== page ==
Knife-Armed Man Leaves World's Coolest Skeleton

This skeleton discovered in Italy wears an unusual prosthetic hand: a long metal knife, lashed to his forearm with leather. (Image credit: Micarelli et al./Journal of Anthropological Sciences/CC by 4.0)

Fifteen-hundred years ago, a single mighty blow crashed down upon a man in Italy, severing his right hand. The wound should have killed him — if not from immediate blood loss, then from an infection for which there were no antibiotics. But he survived.

The man's severed bones healed. He lived for many years, possibly even decades longer, until he was nearly 50. Eventually, he replaced his missing hand with a long knife buckled to his arm with leather straps. Today, his body lies in a necropolis in northern Italy, surrounded by more than 200 fellow Italian skeletons and one headless horse interred as an animal offering. [The 5 Strangest Prosthetic Limbs]

Does this story fill you with a warm, fuzzy feeling?

Maybe it should, said the anthropologists who documented the unusual skeleton's discovery in the newest issue of the Journal of Anthropological Sciences. Grim details aside, the blade-armed man lost his hand during a time when an amputation could be a death sentence. His survival well into middle age represents not just a personal triumph, the researchers wrote, but also a human one.

"This [find] shows a remarkable survival after a forelimb amputation during pre-antibiotic era," the team, led by researchers from the University of Rome, wrote. "The survival of this [man] testifies to community care, family compassion and a high value given to human life."

Body and blade

The man's skeleton was exhumed about 20 years ago from the Longobard necropolis of Povegliano Veronese near Verona in northern Italy. The site, which dates roughly to between the sixth and eighth centuries A.D., has so far yielded 164 tombs holding 222 individuals (plus a burial pit containing two greyhound dogs and the aforementioned horse).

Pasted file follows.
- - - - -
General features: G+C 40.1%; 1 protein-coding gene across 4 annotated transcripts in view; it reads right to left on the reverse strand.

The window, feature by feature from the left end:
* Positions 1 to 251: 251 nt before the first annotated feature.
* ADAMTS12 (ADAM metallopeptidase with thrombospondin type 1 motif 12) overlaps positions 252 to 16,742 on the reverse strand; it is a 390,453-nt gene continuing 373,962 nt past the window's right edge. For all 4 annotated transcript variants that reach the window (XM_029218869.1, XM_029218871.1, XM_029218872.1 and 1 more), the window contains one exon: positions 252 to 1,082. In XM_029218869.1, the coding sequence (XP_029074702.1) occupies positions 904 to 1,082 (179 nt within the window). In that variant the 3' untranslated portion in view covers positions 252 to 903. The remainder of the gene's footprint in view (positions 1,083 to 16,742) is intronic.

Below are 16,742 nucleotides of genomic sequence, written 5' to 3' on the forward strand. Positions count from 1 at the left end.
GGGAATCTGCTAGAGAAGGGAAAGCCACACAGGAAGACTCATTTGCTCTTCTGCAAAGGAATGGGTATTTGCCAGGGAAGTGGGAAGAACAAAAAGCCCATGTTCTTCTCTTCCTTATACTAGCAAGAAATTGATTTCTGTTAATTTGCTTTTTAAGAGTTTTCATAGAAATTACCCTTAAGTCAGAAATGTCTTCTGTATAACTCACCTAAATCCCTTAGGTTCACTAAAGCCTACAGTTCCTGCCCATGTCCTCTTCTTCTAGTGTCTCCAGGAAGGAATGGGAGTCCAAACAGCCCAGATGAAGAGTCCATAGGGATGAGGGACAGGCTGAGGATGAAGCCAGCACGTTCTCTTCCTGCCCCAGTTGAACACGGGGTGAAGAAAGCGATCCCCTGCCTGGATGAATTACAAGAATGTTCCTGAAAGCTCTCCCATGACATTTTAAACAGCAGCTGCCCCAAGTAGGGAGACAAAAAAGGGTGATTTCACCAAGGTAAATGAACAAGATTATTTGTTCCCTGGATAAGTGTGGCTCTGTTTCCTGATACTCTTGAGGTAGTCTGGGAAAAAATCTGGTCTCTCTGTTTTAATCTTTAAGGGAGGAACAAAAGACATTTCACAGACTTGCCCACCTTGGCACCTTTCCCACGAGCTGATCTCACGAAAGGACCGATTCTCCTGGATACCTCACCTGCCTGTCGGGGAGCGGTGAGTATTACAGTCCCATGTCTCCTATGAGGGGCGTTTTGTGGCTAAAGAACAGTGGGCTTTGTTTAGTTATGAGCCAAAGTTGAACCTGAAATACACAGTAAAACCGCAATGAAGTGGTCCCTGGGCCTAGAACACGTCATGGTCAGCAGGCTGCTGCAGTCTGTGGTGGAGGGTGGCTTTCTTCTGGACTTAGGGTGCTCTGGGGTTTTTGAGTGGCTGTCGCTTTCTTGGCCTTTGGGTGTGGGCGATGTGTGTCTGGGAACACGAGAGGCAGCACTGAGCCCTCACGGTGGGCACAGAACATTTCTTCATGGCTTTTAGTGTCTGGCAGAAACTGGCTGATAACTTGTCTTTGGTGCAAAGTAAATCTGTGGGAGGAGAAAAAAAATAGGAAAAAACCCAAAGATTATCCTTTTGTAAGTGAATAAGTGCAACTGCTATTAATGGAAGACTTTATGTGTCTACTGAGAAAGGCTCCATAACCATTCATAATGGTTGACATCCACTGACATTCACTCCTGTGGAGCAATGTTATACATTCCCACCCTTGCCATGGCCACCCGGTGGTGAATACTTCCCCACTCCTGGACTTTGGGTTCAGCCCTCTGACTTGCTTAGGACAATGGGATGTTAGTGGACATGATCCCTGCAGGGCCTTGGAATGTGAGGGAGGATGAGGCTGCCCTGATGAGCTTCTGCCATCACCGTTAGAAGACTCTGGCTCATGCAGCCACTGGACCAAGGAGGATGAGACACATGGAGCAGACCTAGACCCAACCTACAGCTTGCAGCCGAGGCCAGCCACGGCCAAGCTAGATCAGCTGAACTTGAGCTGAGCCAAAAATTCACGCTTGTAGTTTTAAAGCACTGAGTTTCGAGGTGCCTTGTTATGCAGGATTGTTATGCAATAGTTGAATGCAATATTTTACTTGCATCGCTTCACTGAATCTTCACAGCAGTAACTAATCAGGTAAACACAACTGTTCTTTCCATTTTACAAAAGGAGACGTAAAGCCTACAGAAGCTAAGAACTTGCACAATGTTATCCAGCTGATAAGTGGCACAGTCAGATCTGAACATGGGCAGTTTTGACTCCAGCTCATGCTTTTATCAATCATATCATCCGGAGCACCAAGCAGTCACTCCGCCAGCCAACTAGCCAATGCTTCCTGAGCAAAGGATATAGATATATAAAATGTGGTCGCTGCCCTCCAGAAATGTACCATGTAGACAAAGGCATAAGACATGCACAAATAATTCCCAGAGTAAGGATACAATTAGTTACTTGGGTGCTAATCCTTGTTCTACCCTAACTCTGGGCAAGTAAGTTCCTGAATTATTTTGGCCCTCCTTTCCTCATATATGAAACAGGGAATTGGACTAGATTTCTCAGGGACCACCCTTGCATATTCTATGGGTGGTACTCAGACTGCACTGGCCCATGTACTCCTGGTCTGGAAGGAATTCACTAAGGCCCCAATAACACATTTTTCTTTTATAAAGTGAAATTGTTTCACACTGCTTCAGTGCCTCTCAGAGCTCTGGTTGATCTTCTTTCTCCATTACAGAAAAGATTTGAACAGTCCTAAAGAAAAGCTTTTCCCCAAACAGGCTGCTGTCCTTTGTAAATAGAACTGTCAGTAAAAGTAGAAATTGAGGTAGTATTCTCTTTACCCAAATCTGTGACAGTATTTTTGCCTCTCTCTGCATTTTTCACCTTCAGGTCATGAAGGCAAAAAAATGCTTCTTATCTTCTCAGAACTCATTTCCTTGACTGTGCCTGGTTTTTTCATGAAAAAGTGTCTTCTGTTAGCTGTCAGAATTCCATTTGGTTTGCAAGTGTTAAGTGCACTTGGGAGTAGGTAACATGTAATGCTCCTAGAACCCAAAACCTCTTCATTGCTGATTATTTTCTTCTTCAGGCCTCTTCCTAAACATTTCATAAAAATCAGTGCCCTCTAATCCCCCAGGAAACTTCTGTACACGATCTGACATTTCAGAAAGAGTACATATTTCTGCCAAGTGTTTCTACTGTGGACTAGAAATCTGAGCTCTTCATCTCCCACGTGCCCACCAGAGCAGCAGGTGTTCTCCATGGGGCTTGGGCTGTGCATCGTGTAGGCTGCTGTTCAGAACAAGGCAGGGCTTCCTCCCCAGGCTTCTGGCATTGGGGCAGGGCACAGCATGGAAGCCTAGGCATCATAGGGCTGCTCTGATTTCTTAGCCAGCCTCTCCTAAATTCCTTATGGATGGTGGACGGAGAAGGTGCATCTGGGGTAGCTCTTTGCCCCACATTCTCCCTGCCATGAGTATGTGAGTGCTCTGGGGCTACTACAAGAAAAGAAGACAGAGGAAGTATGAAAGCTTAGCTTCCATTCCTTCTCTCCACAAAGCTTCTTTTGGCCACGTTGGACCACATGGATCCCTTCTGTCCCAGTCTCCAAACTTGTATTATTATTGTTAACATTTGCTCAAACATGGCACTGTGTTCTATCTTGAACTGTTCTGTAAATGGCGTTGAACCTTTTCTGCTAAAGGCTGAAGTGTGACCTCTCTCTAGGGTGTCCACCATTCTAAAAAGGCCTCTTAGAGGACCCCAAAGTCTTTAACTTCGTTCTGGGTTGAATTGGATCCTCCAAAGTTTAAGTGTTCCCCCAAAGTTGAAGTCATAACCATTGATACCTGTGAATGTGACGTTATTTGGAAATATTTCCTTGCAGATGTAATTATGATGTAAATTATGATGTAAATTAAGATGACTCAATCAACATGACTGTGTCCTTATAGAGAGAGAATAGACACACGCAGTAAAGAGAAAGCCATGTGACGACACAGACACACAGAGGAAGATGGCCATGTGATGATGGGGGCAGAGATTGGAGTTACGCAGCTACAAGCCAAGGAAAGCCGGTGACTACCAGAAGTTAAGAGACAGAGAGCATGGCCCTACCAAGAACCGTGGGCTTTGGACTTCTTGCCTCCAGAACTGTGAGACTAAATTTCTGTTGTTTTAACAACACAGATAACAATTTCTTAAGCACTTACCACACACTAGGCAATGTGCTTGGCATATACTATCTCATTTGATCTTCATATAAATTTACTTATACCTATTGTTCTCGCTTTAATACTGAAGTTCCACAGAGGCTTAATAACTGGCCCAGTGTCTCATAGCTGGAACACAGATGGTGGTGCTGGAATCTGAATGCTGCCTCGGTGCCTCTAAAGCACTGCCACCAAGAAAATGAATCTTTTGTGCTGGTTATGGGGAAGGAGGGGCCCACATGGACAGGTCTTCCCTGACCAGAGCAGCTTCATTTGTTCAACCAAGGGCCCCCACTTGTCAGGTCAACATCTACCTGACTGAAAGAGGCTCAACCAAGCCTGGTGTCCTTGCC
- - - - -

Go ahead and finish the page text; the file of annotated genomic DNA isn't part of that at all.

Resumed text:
Researchers discovered the blade-handed skeleton alone in a tomb, with its right arm bent at the elbow and draped over the chest. This alone was unusual enough to get researchers' attention; while various other men in the necropolis had been buried with weapons, their arms all hung straight down at their sides. Further analysis revealed that the man's right hand was missing, that it had been amputated from his forearm by a single blow and that the bones in his arm had ample time to heal before he died (which was likely sometime in his late 40s).

In the spot where the man's right hand should be, researchers found a prosthetic limb fashioned from leather straps, a bronze buckle and a long, iron knife, which the team dated to the end of the 6th century. Dental analysis showed that one of the man's upper incisors was worn down significantly compared to surrounding teeth, suggesting he had used that tooth for something other than chewing — perhaps for tightening the straps on his prosthetic, the researchers said.

How the man lost his hand is another mystery. One big clue: that he even survived a limb amputation before antibiotics existed.

"This highlights a community-level effort to provide an ideal setting for healing to take place," the researchers wrote. "This suggests a clean environment and intensive care during the early stages of healing, with the ability to prevent death from blood loss."

Based on these findings, the researchers said, it's likely the man lost his hand in the line of battle or during a medical procedure. If his hand had been lopped off as punishment, he probably wouldn't have received such effective medical care, they said. Their full report is available on the Journal of Anthropological Sciences website.

Originally published on Live Science.

Brandon Specktor

Brandon is the space/physics editor at Live Science. His writing has appeared in The Washington Post, Reader's Digest,, the Richard Dawkins Foundation website and other outlets. He holds a bachelor's degree in creative writing from the University of Arizona, with minors in journalism and media arts. He enjoys writing most about space, geoscience and the mysteries of the universe.